Monday, November 28, 2016

Chapter 70 Funding: Lynn's Local Public School Funding Contribution

A common misconception is that public school districts in Massachusetts are entirely funded by local property taxes. In fact, since the Education Reform Act of 1993, public education in the state is financed through a combination of local revenue and state aid (as well as federal funding to a much lesser degree). Each year, the Massachusetts state legislature determines the amount of funding necessary for each district to adequately educate its public school population. This spending level, called the "foundation budget," is calculated via a funding formula (Chapter 70) which takes a number of factors into consideration including the number special education and economically disadvantaged students as well as vocational education costs among other categories. Additionally, there are some assumptions built into the foundation budget rates such as assumed class sizes (in FY17, it was 22 for elementary, 25 for junior/middle and 17 for high school). The goal of the Chapter 70 funding formula is to ensure that every district has sufficient resources to meet its foundation spending budget through an "equitable combination of local property taxes and state aid." The foundation budget covers all of the students that a district is financially responsible for including out of district placements and charter school students.

For FY17, Lynn's foundation budget was determined to be $192,172,423 based on a student population 16,463; this amounts to a per pupil expenditure of $11,673. As previously mentioned, all of that funding, however, is not expected to come solely from municipal revenue (i.e. property taxes). The state provides Chapter 70 funding in order to make up the difference between a city or town's spending ability based on incomes and property values and the foundation budget [in other words: Foundation Budget - Local Spending Ability = Ch. 70 State Aid]. In Lynn's case, the local contribution for this fiscal year was calculated at $46,018,423 or 23.95% of the foundation budget; the remaining 76.05% was provided by Ch. 70 state aid. So while the amount amount that Lynn as a municipality has been required to contribute to public education has steadily increased since FY07:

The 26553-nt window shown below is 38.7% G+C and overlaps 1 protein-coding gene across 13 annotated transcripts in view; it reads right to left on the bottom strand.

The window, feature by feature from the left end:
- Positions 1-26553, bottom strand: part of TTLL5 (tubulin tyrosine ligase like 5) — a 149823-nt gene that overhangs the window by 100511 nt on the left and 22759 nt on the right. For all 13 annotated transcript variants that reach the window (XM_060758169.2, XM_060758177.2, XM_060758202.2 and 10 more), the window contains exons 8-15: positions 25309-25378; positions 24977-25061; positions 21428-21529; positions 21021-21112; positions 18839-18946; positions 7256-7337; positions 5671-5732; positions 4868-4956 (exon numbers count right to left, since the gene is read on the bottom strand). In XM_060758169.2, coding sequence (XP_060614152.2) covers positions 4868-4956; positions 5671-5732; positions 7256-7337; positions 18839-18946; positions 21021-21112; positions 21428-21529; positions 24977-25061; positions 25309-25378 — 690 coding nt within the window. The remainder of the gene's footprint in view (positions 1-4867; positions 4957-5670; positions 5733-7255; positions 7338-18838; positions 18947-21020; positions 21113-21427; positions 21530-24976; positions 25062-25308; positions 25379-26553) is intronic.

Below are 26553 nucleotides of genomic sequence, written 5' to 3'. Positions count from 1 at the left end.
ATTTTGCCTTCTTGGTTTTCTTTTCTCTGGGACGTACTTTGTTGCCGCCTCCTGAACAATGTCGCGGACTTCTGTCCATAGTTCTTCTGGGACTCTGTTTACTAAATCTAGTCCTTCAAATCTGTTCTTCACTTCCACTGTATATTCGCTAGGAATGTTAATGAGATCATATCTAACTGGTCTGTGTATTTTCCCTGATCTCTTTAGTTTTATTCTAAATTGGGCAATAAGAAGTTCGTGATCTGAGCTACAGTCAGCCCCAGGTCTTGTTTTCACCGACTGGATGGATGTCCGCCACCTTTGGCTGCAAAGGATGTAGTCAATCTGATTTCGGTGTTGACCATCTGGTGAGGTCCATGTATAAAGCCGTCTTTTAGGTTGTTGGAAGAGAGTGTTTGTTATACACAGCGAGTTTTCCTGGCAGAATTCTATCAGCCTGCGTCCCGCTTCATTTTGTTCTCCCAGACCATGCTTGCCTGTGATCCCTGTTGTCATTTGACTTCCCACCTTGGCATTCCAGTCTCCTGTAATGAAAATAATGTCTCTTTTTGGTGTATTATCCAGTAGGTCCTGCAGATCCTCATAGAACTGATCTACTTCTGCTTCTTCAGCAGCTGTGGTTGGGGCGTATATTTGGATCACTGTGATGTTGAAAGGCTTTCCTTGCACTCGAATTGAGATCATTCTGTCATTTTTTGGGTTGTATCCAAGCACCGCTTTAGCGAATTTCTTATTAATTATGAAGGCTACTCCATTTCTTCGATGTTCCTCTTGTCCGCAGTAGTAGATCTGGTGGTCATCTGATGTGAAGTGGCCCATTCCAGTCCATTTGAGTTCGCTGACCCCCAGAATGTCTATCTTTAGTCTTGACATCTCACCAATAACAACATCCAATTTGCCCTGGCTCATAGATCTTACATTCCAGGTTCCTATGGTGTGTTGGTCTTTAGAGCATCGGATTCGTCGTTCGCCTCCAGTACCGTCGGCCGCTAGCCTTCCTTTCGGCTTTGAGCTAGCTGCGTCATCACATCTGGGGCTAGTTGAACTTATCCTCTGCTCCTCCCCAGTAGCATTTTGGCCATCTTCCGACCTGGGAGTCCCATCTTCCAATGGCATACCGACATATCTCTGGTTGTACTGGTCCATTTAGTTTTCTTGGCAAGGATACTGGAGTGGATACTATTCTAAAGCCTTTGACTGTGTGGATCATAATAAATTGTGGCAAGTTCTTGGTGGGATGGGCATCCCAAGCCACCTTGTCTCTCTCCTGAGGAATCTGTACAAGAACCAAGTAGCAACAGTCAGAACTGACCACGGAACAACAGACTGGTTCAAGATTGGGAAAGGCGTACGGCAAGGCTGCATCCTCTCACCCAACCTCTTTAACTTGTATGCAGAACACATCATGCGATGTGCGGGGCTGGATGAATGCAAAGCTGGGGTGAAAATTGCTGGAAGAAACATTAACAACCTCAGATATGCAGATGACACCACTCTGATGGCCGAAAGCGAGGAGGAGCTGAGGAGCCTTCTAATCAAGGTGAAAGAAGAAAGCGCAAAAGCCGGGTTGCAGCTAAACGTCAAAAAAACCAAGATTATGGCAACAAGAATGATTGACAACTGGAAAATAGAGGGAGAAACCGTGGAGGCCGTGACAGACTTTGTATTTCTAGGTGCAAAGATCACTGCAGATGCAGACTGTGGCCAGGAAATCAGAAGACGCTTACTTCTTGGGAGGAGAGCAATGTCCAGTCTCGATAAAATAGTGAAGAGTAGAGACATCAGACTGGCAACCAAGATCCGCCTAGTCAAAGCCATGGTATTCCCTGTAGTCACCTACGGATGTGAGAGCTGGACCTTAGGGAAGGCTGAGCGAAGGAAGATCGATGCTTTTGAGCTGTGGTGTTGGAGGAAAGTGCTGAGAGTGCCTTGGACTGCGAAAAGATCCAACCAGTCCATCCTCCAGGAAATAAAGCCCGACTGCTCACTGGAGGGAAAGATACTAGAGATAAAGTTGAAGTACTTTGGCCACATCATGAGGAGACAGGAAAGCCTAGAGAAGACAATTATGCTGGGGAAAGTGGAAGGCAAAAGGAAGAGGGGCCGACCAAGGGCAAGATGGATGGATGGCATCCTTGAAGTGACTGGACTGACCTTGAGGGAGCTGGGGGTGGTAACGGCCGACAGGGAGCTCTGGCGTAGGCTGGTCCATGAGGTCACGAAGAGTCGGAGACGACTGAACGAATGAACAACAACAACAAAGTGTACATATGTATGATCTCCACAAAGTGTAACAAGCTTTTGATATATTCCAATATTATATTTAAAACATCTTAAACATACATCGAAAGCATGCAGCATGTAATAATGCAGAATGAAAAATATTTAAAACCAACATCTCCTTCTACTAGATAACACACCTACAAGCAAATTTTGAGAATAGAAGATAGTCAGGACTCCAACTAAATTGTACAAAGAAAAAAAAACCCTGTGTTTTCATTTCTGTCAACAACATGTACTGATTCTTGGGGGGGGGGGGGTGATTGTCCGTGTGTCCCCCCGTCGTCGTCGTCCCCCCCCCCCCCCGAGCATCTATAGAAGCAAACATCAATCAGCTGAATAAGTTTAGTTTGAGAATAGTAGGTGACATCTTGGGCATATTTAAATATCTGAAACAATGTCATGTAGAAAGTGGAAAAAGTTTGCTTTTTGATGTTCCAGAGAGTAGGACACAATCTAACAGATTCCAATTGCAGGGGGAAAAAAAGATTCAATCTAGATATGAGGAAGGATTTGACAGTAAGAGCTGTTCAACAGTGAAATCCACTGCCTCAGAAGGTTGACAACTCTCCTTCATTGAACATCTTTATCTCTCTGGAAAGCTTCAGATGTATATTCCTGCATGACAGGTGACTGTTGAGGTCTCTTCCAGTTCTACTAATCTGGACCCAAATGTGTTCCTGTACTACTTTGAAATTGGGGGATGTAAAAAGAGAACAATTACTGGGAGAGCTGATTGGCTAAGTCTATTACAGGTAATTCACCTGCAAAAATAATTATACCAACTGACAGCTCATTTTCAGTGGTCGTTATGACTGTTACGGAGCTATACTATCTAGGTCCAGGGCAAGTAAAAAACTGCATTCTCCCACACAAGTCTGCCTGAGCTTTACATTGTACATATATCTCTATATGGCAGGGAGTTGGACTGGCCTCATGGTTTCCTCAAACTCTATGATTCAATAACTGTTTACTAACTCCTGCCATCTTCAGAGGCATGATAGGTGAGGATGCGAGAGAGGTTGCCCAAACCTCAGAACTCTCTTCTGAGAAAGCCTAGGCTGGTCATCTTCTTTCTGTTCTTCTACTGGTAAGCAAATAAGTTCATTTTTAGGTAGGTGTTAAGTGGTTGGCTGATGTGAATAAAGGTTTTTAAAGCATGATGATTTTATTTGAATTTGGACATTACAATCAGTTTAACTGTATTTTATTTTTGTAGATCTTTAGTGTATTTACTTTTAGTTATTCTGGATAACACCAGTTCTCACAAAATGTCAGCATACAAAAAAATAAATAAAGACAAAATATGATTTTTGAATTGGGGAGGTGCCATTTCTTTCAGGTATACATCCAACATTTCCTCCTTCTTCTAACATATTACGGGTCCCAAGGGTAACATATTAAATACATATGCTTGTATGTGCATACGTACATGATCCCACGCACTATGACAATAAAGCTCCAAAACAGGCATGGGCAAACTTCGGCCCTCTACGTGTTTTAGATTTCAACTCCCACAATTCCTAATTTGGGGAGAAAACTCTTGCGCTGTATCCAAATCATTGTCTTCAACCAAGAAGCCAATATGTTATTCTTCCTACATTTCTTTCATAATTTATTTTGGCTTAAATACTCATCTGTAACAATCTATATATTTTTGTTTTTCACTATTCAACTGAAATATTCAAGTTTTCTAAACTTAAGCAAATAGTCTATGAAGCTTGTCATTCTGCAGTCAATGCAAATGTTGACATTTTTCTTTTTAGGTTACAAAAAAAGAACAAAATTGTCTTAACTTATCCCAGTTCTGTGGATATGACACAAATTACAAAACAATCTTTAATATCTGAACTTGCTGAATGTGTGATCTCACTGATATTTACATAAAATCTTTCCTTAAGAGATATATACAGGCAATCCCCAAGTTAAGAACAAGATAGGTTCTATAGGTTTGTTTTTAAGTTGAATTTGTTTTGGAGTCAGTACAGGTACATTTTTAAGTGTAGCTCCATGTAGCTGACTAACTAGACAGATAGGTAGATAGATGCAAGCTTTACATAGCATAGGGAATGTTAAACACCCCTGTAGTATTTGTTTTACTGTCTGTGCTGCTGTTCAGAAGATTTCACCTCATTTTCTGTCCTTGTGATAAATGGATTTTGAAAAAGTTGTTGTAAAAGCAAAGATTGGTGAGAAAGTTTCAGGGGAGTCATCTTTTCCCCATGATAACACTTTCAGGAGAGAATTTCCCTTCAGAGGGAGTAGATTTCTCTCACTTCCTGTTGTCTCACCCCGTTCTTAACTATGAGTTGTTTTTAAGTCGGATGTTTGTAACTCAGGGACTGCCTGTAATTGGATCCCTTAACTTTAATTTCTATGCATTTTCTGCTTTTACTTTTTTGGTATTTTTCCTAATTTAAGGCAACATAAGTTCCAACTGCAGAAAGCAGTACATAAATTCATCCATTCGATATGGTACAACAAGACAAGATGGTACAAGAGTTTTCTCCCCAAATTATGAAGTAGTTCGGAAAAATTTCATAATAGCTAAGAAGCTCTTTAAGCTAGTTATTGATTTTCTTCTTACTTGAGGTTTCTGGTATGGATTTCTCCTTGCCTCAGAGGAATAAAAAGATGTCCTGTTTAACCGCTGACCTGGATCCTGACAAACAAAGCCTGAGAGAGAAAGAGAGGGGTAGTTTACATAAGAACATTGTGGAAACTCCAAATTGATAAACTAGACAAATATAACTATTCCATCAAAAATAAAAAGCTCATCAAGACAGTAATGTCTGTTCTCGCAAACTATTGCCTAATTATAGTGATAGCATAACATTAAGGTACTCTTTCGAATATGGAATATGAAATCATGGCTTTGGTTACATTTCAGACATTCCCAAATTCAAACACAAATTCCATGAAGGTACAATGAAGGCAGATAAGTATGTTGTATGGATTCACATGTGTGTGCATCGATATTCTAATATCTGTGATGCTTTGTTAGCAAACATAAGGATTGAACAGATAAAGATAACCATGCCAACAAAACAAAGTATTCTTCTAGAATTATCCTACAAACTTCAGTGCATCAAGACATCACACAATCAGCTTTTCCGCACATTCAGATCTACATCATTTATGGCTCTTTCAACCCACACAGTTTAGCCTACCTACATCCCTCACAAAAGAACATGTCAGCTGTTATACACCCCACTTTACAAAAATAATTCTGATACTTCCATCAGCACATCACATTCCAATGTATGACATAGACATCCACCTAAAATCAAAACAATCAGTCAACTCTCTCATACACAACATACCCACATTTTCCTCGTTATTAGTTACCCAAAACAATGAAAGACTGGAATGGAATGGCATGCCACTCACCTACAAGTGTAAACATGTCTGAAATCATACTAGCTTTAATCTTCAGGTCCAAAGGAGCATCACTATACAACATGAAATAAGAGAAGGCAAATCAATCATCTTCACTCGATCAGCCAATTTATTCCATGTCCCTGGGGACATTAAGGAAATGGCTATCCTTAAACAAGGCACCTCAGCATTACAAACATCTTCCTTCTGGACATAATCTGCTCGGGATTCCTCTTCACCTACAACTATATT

The percentage of the total foundation budget figure determined by the state has remained consistently between 23 and 25%:

 
 
Again, the amount that cities or towns in Massachusetts are expected to contribute to public education varies depending on local property tax and other sources of municipal revenue. The town of Wellesley for example, has a student population listed as 5,095 in FY17 and contributed 83.27% of its foundation budget compared to Lynn's 23.95%. Lawrence, on the other hand, contributed 4.74% to its foundation in FY17. It should also be noted that the Ch. 70 funding formula does not prevent a district from spending more than its local contribution of foundation budget if additional local funds exist. In FY15, for example, Cambridge spent 2.25 its foundation budget total including amounts derived from state funding. While this does leave room for inequality between wealthier districts and poorer districts, the Chapter 70 funding formula is an attempt to create a more equitable public school funding system. As the formula was initially created in 1993 before the implementation of the MCAS test as well as the widespread use of technology in the classroom, there have been calls to revise the formula so that it accurately reflects the costs of educating students in the 21st century most notably through the Foundation Budget Review Commission's 2015 report. That and issues with the accounting of certain student populations means that while Massachusetts intends to have a fair funding system, there is still a considerable gap between some cities and towns that deems it necessary to update and revise the way that the state funds its public schools.
 
 
For more information on Chapter 70 funding

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